The World’s First Drug to Regrow Teeth Enters Clinical Trials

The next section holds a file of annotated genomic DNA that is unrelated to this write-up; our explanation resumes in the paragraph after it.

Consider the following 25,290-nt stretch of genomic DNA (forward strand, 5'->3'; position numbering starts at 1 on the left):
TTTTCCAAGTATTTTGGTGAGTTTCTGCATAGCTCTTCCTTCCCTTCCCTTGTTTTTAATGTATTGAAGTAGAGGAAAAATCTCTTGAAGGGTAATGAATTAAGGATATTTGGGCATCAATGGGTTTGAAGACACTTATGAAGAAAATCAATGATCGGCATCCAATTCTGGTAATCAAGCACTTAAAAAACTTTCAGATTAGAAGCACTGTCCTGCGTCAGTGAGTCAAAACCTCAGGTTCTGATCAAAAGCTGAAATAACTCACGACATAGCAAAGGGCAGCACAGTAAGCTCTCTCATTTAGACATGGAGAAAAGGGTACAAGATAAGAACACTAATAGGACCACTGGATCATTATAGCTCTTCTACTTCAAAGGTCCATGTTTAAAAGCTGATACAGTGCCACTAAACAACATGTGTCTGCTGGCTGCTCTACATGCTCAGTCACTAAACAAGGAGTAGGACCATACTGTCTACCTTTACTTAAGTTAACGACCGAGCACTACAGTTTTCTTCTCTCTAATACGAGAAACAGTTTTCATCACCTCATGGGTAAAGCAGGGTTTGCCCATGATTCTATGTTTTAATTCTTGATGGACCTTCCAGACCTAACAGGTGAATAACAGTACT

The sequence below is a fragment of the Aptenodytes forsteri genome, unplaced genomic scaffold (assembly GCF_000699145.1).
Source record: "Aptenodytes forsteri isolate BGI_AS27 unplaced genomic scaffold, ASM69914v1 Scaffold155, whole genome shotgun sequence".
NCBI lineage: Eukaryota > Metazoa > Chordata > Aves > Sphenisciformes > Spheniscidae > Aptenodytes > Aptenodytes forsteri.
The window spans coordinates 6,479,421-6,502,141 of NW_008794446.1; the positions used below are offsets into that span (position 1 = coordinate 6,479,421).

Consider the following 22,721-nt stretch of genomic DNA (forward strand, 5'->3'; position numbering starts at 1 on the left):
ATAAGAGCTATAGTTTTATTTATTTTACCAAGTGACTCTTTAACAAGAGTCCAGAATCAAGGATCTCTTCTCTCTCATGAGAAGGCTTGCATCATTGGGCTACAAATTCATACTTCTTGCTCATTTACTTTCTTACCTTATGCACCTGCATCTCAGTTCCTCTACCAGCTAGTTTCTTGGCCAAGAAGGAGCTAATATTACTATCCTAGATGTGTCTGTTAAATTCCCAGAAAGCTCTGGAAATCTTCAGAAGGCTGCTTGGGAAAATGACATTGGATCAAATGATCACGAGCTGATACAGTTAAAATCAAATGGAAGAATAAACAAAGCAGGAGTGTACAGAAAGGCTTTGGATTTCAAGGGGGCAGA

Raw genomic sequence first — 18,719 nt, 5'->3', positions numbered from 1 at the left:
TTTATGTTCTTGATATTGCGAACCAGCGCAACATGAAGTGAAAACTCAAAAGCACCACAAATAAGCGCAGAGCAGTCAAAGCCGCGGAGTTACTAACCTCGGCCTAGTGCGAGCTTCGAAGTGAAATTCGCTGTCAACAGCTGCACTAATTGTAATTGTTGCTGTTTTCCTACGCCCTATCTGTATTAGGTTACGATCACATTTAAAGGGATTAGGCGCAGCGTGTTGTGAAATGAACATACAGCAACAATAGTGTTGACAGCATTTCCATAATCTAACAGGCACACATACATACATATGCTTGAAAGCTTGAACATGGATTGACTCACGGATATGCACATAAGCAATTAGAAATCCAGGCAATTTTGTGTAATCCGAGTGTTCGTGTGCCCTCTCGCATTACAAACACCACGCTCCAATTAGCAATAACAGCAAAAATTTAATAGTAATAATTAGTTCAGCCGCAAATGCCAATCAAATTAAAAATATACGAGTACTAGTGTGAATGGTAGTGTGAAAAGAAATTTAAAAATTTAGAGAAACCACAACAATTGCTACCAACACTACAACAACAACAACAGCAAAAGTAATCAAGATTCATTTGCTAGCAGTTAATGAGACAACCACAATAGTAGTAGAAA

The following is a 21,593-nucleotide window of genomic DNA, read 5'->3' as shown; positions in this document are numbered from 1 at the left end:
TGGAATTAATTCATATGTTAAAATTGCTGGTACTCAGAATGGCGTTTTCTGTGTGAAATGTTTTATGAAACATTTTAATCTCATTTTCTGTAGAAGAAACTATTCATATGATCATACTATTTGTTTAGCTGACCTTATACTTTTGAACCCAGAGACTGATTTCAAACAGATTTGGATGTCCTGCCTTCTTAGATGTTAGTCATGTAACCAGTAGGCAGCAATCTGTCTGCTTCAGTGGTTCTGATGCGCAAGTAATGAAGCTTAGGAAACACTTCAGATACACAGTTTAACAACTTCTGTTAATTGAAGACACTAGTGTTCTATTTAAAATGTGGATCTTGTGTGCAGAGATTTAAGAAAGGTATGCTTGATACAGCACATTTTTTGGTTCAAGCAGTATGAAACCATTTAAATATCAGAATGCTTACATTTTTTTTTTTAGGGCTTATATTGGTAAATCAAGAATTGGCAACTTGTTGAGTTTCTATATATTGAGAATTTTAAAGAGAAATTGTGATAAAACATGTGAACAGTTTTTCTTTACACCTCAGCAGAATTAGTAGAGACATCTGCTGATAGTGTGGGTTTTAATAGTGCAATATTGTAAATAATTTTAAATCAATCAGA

The ability to grown your own teeth could be just around the corner. A team of scientists, led by a Japanese pharmaceutical startup, are getting set to start human trials on a new drug that has successfully grown new teeth in animal test subjects. Toregem Biopharma is slated to begin clinical trials in July 2024, after it succeeded in growing new teeth in mice for the past 5 years. Dr. Katsu Takahashi, a lead researcher on the project and head of the oral surgery department at the Medical Research Institute at Kitano Hospital, says a particular gene affects the growth of teeth. The antibody for this gene, USAG-1, can help stimulate tooth growth if it’s suppressed, and scientists have since worked to develop neutralizing antibody medicine that’s able to block USAG-1. Now, the team has been testing the theory that blocking this protein could grow more teeth. After success in growing new teeth in mice, the team moved on to ferrets, animals who have a similar dental pattern to humans. Now, testing will turn to healthy adult humans and, if all goes well, the team plans to hold a clinical trial for the drug from 2025 for children between 2 and 6 years old with anodontia – a rare genetic disorder that results in the absence of 6 or more baby and/or adult teeth. If successful, the medicine could be available for regulatory approval by 2030. Takahashi hopes the new medicine could be just another option for those who don’t have a full set of teeth.